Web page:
Song Writing Quick Tips 5 – Evaluating Work

There’s no doubt that people have made great music, movies, and other art.  The problem is when you want to make great stuff but you think you’re already great.  Sometimes you need a hard reality slap to realize that you need to be evaluating your work.  Let’s talk about that.

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The Work You’re Evaluating

I’m not sure when it was that I learned the value of practicing.  Definitely, this isn’t how I always thought.  Given my influences at the time, I figured that daily, grinding practice was for specialists. 

Actually, I kind of still do think that.  The difference is I think of practice more as ‘a doctor practicing medicine’ as opposed to ‘shredding arpeggios, bro’.  I guess I’m just not a specialist.

No matter your working definition of practice, it takes the ability to self-evaluate.  Again, if you already think you’re better than Hendrix at E7b9 chords then you won’t do this.  No matter how good you get, evaluating your work will always remain important.

How To Gain Perspective

Evaluating your work takes perspective.  How do we gain that facility?  I can think of a few ways:

  1. Listen to New Music – This doesn’t necessarily mean modern.  For instance, I’m learning Musette in D Major by J.S. Bach.  The way he puts the soprano together with the bass is pretty cool.  This gives me perspective by forcing me to think like a composer from 300 years ago. 
  2. Try a New Instrument – Like the previous way of gaining perspective, this forces you to think differently.  Again, you don’t need a QuNeo for this as a piano is great if you’re a bassist, for instance.  If you’ve played a chordal instrument your whole life then being strictly melodic, like a trumpet, can help you.
  3. Analyze Others’ Work – You can’t just passively listen and expect to extract maximum value from your experience.  Write down the music and analyze it.  You can also import the audio into your DAW, grab an EQ and start sweeping.  Listening to just the bass frequencies of a song can be illuminating and help your perspective.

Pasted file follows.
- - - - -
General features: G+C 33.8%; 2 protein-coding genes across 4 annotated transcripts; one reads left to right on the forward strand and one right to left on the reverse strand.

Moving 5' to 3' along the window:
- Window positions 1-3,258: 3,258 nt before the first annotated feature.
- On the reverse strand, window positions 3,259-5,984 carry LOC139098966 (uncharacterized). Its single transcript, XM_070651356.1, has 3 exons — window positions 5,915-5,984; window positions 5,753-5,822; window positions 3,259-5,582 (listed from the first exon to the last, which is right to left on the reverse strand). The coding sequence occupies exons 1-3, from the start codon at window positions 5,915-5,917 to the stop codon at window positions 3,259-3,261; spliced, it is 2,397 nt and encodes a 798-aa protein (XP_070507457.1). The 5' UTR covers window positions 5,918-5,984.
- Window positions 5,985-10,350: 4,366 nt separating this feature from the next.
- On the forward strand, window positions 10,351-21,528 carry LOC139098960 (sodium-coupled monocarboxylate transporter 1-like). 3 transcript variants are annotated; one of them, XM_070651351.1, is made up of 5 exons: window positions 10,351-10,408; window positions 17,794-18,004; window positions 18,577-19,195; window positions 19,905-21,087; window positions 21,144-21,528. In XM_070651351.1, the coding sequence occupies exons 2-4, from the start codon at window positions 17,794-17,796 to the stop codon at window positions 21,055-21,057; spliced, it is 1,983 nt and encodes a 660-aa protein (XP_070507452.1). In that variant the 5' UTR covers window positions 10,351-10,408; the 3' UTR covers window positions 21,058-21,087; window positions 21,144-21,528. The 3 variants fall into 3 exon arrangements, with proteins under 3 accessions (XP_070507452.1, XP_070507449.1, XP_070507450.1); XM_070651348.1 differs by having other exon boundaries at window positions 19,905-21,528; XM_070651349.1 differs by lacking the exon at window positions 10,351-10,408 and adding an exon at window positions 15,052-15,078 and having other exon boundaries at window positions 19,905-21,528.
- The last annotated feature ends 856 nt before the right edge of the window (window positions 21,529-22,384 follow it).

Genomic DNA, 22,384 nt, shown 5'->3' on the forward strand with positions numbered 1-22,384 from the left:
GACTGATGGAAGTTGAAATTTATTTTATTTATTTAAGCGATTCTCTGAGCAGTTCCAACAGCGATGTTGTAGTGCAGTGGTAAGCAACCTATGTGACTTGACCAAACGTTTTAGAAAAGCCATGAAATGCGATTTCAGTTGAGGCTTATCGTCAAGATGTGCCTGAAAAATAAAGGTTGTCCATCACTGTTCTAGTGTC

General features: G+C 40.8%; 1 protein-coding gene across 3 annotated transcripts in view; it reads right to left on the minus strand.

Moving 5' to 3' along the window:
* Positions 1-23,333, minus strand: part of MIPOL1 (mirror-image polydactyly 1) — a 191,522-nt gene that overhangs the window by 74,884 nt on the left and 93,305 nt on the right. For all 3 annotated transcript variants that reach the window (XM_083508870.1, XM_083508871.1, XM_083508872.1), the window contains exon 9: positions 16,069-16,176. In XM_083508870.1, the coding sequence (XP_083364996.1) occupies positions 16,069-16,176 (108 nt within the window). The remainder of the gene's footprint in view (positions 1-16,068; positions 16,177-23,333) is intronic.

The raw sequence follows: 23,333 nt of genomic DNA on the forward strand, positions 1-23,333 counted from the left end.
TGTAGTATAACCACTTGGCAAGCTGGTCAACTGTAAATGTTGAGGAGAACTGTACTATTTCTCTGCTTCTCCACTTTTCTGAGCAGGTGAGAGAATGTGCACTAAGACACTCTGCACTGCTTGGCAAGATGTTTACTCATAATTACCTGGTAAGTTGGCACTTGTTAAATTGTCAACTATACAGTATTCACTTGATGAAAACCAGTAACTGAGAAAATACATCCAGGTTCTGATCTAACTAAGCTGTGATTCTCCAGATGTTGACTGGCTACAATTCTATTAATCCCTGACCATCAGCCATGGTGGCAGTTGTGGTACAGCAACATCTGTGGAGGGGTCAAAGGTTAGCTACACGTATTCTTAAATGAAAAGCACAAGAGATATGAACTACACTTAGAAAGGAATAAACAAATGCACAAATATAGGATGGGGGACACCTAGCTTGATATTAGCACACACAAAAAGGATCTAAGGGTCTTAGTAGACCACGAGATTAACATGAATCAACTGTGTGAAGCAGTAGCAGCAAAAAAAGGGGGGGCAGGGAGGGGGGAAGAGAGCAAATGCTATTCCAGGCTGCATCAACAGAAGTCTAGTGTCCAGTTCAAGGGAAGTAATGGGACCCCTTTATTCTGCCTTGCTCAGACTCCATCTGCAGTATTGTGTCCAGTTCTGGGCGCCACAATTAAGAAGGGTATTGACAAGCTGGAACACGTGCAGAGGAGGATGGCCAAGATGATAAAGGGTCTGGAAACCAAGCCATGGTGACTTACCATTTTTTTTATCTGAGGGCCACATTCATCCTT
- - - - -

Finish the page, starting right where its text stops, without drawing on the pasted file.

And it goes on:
4. Hang Out With Other Musicians – Going to shows or scoping out the work of other musos can definitely make you consider your own work.  Sure, you might find that you’re way better at some things but not everyone is skilled at everything.  Yank a couple drum fills or emulate a few phrasing angles.  Compare and contrast. 
Giving that creativity a checkup.

The Playbook

Every musician, engineer, and artist gives away their secrets with every release.  All the secrets to music are open, not closed, so you just need eyes to see them.  The best way I know to open your eyes is to just start looking.

You have never had a better time than now for evaluating your work.  I used to have to go to the library to get new music affordably.  Then, you had to buy a $350 tape deck to slow things down.  Later, when computers were more ubiquitous, there was a program called Transcribe! which, by today’s standards, is very rudimentary.

At the expense of repeating myself, analyze every angle and layer to your and others’ work.  Everything down from the tempo to the hidden layers of instrumentation and meaning all add up to make you love it.  If you want others to love your work then start evaluating today.

Want to evaluate my work?  Join the Hexie Dose Newsletter and I’ll send you Hexspa music for free.

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